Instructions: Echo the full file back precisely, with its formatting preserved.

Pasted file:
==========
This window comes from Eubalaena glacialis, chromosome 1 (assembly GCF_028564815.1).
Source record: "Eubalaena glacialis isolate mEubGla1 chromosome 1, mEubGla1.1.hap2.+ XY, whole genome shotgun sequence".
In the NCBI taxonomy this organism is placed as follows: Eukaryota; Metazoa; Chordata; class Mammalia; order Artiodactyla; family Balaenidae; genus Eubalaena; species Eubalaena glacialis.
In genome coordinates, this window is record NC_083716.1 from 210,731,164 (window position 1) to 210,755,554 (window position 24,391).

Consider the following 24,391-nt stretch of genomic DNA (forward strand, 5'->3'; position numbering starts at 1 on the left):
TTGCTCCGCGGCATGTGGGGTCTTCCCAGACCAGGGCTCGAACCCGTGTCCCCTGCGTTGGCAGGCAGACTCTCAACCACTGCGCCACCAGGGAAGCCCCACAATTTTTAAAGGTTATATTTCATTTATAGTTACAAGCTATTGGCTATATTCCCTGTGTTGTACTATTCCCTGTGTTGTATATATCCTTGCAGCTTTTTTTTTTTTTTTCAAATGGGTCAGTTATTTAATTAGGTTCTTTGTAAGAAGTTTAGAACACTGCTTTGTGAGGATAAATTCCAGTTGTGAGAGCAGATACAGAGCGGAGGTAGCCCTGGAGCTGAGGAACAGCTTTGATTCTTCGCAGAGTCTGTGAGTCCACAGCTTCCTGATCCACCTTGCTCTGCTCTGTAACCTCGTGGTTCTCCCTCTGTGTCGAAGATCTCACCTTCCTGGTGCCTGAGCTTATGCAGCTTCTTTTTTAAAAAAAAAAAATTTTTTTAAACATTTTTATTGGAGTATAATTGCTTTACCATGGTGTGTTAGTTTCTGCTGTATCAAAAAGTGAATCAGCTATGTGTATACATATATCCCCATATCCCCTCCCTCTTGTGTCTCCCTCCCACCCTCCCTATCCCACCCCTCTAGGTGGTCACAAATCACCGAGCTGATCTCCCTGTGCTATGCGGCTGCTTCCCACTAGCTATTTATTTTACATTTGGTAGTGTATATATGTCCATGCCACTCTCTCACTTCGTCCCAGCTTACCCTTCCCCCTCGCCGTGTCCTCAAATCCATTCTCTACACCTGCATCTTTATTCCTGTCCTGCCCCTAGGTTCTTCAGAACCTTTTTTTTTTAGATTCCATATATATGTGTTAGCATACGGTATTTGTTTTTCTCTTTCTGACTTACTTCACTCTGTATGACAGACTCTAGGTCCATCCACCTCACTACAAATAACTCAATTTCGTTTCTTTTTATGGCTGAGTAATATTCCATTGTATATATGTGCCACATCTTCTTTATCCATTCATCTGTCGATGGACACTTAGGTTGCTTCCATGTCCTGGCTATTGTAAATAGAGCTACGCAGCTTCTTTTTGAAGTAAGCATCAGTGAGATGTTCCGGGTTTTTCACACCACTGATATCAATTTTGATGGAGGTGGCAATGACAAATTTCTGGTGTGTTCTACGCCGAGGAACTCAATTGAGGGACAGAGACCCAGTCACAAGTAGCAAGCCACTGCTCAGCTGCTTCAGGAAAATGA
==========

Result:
This window comes from Eubalaena glacialis, chromosome 1 (assembly GCF_028564815.1).
Source record: "Eubalaena glacialis isolate mEubGla1 chromosome 1, mEubGla1.1.hap2.+ XY, whole genome shotgun sequence".
In the NCBI taxonomy this organism is placed as follows: Eukaryota; Metazoa; Chordata; class Mammalia; order Artiodactyla; family Balaenidae; genus Eubalaena; species Eubalaena glacialis.
In genome coordinates, this window is record NC_083716.1 from 210,731,164 (window position 1) to 210,755,554 (window position 24,391).

Consider the following 24,391-nt stretch of genomic DNA (forward strand, 5'->3'; position numbering starts at 1 on the left):
TTGCTCCGCGGCATGTGGGGTCTTCCCAGACCAGGGCTCGAACCCGTGTCCCCTGCGTTGGCAGGCAGACTCTCAACCACTGCGCCACCAGGGAAGCCCCACAATTTTTAAAGGTTATATTTCATTTATAGTTACAAGCTATTGGCTATATTCCCTGTGTTGTACTATTCCCTGTGTTGTATATATCCTTGCAGCTTTTTTTTTTTTTTTCAAATGGGTCAGTTATTTAATTAGGTTCTTTGTAAGAAGTTTAGAACACTGCTTTGTGAGGATAAATTCCAGTTGTGAGAGCAGATACAGAGCGGAGGTAGCCCTGGAGCTGAGGAACAGCTTTGATTCTTCGCAGAGTCTGTGAGTCCACAGCTTCCTGATCCACCTTGCTCTGCTCTGTAACCTCGTGGTTCTCCCTCTGTGTCGAAGATCTCACCTTCCTGGTGCCTGAGCTTATGCAGCTTCTTTTTTAAAAAAAAAAAATTTTTTTAAACATTTTTATTGGAGTATAATTGCTTTACCATGGTGTGTTAGTTTCTGCTGTATCAAAAAGTGAATCAGCTATGTGTATACATATATCCCCATATCCCCTCCCTCTTGTGTCTCCCTCCCACCCTCCCTATCCCACCCCTCTAGGTGGTCACAAATCACCGAGCTGATCTCCCTGTGCTATGCGGCTGCTTCCCACTAGCTATTTATTTTACATTTGGTAGTGTATATATGTCCATGCCACTCTCTCACTTCGTCCCAGCTTACCCTTCCCCCTCGCCGTGTCCTCAAATCCATTCTCTACACCTGCATCTTTATTCCTGTCCTGCCCCTAGGTTCTTCAGAACCTTTTTTTTTTAGATTCCATATATATGTGTTAGCATACGGTATTTGTTTTTCTCTTTCTGACTTACTTCACTCTGTATGACAGACTCTAGGTCCATCCACCTCACTACAAATAACTCAATTTCGTTTCTTTTTATGGCTGAGTAATATTCCATTGTATATATGTGCCACATCTTCTTTATCCATTCATCTGTCGATGGACACTTAGGTTGCTTCCATGTCCTGGCTATTGTAAATAGAGCTACGCAGCTTCTTTTTGAAGTAAGCATCAGTGAGATGTTCCGGGTTTTTCACACCACTGATATCAATTTTGATGGAGGTGGCAATGACAAATTTCTGGTGTGTTCTACGCCGAGGAACTCAATTGAGGGACAGAGACCCAGTCACAAGTAGCAAGCCACTGCTCAGCTGCTTCAGGAAAATGA